There can be nothing more bizarre than simply looking at this whole issue as a mere one individual’s personal choice (as everyone wants to portray it). Our choices and preferences are products of society’s ages of collective action, thinking and conditioning, of which we are part of and which can be reflected in any individual who is a product of the same society. Hence it is important for people to come together as a collective/community to think and have a dialogue and act upon, looking at the historical, cultural, social & political contexts of this ‘preference’.
Have a look below:
Upper caste people from centuries consider all this as their preference on the lines of caste. Let this preference also prevail and excel !! (After all it’s a preference – of individuals and also the collective of individuals)
How did the author of Mr. and Mr. Iyer fail to see how marriage as a patriarchal institution is the basis of producing caste/race in the same blood line and letting that happen by marriages being guarded to happen only in the same caste/race to protect the so called caste/race purity? A recent example in U.P where a Dalit boy eloped with a girl from an upper caste, the girl’s family went to strip 5 women of the boy’s community naked and paraded them on streets till marketplace, all the while whipping them.
In such a condition, to what extent is the preference of people wanting to marry in same caste and race, be considered as their own independent freely chosen conscious one? And if the idea of comfort with same caste people comes from a belief that people from same caste are of similar culture, similar eating habits, similar language and so on, I wonder to what extent this can be true, which assumes people of a same caste to be all similar. Is diversity such a shallow idea?
Belongingness: What belongingness is it, if it doesn’t come just from the desire of companionship, but also from the belief of having that companionship from the same race and caste?
Of course, there is no second thought about the intention of the ad and the people related with the ad and it cannot be questioned. It’s absurd to do so. But isn’t the whole debate about the connotations that the caste preference mentioned in the ad would bring on, rather than the intention? How can one overlook the fact that the world and many things in it are operated irrespective and independent of the people’s intention.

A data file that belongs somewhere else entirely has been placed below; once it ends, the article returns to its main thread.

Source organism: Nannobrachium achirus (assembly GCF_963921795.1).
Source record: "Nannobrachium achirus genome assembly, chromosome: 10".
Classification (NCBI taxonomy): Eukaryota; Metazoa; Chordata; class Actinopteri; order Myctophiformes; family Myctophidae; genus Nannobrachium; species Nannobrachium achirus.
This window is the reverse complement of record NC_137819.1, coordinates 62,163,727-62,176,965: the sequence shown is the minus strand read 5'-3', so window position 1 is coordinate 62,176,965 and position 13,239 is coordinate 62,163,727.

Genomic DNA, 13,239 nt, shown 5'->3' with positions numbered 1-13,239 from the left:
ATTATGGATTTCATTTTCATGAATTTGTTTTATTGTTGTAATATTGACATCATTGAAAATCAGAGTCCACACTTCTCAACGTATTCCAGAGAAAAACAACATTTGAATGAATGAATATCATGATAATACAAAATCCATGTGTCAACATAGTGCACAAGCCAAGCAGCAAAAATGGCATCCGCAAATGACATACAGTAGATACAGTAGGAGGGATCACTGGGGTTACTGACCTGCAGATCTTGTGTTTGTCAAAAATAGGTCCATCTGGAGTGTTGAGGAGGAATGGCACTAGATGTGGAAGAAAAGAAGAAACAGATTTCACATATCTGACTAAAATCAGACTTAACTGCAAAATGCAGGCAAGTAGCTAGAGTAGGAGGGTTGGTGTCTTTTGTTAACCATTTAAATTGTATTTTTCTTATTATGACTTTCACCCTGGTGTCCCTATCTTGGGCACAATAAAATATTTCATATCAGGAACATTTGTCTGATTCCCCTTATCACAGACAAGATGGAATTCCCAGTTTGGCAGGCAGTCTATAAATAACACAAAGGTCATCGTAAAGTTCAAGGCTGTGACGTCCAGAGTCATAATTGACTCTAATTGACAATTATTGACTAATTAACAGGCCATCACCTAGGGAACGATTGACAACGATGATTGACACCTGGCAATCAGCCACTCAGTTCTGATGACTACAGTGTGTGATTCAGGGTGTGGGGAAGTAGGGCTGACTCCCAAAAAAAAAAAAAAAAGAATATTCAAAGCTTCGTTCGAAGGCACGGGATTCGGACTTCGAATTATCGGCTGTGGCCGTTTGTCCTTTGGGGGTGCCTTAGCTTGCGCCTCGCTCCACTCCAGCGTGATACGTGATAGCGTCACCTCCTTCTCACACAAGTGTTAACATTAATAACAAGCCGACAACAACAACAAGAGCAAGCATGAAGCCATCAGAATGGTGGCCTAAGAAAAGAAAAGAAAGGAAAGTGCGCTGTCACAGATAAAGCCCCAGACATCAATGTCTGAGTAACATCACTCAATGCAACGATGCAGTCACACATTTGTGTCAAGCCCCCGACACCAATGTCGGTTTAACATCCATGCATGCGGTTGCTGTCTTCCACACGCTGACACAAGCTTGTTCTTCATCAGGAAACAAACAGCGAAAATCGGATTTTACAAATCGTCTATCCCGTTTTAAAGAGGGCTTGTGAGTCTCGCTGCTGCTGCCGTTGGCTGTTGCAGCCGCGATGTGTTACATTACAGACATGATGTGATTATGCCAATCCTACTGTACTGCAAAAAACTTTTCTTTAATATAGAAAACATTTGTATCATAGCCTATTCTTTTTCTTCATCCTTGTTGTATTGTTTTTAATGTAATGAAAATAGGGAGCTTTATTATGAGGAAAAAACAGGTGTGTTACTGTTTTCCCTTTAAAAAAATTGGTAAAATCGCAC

People with all the good hearted intention can be non-discriminatory, non-misogynistic, non-racist, non-sexist and non-casteist, but irrespective of that one might very unconsciously and unintentionally contribute to any of this.
The insight that author has brought on the term queer is wonderful, though I fail to understand how it belongs to far left. But as per my knowledge, Queer is also the term owned by LGBT movement for a good time now, for various reasons- one being the creation of an inclusive identity for various sexualities and non-conforming gender identities (of course as the author said, Queer can’t be solely owned by LGBT community).
The fact is that Gay people are part of the broader and larger Queer movement (it is not necessary they are queer). Only if Gay people want to have a separate sole Gay movement not to be associated with the queer movement, they are entitled to have it so and by default of which they can also disassociate themselves from the greater queer agenda and can work towards joining the existing heterosexual space (of course as their equals).
Another argument of the author I failed to understand is to have marriage equality and then debate about gay people having to reject marriage or not. This is like the 2013 Supreme court judgement of IPC Sec 377 a part of which says: As there are not many filed and executed cases of Sec 377 as of now, let us talk about the discrimination of this when there are many discriminated at hand.
Would it be such a bad idea to debate about what we are asking for and then have it, so that we know it, understand it and are familiar with it so that our engagement after having it is not a debate of how rightful it is to have it, but would be an engagement of joy and pride.